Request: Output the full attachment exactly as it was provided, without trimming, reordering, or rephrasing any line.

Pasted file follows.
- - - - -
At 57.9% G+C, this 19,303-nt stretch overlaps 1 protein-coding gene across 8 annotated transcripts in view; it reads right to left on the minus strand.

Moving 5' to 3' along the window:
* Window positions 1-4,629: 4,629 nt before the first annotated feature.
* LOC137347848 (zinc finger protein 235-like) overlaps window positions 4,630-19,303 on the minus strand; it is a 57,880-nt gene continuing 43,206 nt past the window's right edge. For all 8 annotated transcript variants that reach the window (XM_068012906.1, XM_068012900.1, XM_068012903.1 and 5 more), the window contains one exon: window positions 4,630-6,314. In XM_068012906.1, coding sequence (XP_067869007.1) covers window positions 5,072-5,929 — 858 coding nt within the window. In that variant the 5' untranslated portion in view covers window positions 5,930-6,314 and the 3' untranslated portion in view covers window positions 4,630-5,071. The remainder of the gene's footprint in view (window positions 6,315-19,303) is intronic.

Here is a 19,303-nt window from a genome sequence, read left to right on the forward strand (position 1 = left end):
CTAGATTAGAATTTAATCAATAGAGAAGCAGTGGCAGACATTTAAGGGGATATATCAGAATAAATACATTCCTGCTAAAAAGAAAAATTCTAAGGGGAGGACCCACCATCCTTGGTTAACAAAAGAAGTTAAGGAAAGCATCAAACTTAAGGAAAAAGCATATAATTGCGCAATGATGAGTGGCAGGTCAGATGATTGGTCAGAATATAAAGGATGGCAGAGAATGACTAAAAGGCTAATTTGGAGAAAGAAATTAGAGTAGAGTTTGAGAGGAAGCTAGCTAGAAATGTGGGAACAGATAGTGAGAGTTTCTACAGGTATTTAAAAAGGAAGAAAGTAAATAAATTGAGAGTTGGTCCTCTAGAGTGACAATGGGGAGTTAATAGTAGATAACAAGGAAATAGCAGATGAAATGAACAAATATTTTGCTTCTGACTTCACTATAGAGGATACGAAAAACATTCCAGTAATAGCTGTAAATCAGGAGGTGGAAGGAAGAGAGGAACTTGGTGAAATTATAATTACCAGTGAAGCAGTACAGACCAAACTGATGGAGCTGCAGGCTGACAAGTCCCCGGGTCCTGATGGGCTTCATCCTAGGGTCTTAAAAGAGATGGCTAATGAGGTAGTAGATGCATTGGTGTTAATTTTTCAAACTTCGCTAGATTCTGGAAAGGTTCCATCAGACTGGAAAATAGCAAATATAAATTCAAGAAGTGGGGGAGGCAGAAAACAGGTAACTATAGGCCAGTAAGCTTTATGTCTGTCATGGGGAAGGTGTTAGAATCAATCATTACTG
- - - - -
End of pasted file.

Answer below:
At 57.9% G+C, this 19,303-nt stretch overlaps 1 protein-coding gene across 8 annotated transcripts in view; it reads right to left on the minus strand.

Moving 5' to 3' along the window:
* Window positions 1-4,629: 4,629 nt before the first annotated feature.
* LOC137347848 (zinc finger protein 235-like) overlaps window positions 4,630-19,303 on the minus strand; it is a 57,880-nt gene continuing 43,206 nt past the window's right edge. For all 8 annotated transcript variants that reach the window (XM_068012906.1, XM_068012900.1, XM_068012903.1 and 5 more), the window contains one exon: window positions 4,630-6,314. In XM_068012906.1, coding sequence (XP_067869007.1) covers window positions 5,072-5,929 — 858 coding nt within the window. In that variant the 5' untranslated portion in view covers window positions 5,930-6,314 and the 3' untranslated portion in view covers window positions 4,630-5,071. The remainder of the gene's footprint in view (window positions 6,315-19,303) is intronic.

Here is a 19,303-nt window from a genome sequence, read left to right on the forward strand (position 1 = left end):
CTAGATTAGAATTTAATCAATAGAGAAGCAGTGGCAGACATTTAAGGGGATATATCAGAATAAATACATTCCTGCTAAAAAGAAAAATTCTAAGGGGAGGACCCACCATCCTTGGTTAACAAAAGAAGTTAAGGAAAGCATCAAACTTAAGGAAAAAGCATATAATTGCGCAATGATGAGTGGCAGGTCAGATGATTGGTCAGAATATAAAGGATGGCAGAGAATGACTAAAAGGCTAATTTGGAGAAAGAAATTAGAGTAGAGTTTGAGAGGAAGCTAGCTAGAAATGTGGGAACAGATAGTGAGAGTTTCTACAGGTATTTAAAAAGGAAGAAAGTAAATAAATTGAGAGTTGGTCCTCTAGAGTGACAATGGGGAGTTAATAGTAGATAACAAGGAAATAGCAGATGAAATGAACAAATATTTTGCTTCTGACTTCACTATAGAGGATACGAAAAACATTCCAGTAATAGCTGTAAATCAGGAGGTGGAAGGAAGAGAGGAACTTGGTGAAATTATAATTACCAGTGAAGCAGTACAGACCAAACTGATGGAGCTGCAGGCTGACAAGTCCCCGGGTCCTGATGGGCTTCATCCTAGGGTCTTAAAAGAGATGGCTAATGAGGTAGTAGATGCATTGGTGTTAATTTTTCAAACTTCGCTAGATTCTGGAAAGGTTCCATCAGACTGGAAAATAGCAAATATAAATTCAAGAAGTGGGGGAGGCAGAAAACAGGTAACTATAGGCCAGTAAGCTTTATGTCTGTCATGGGGAAGGTGTTAGAATCAATCATTACTG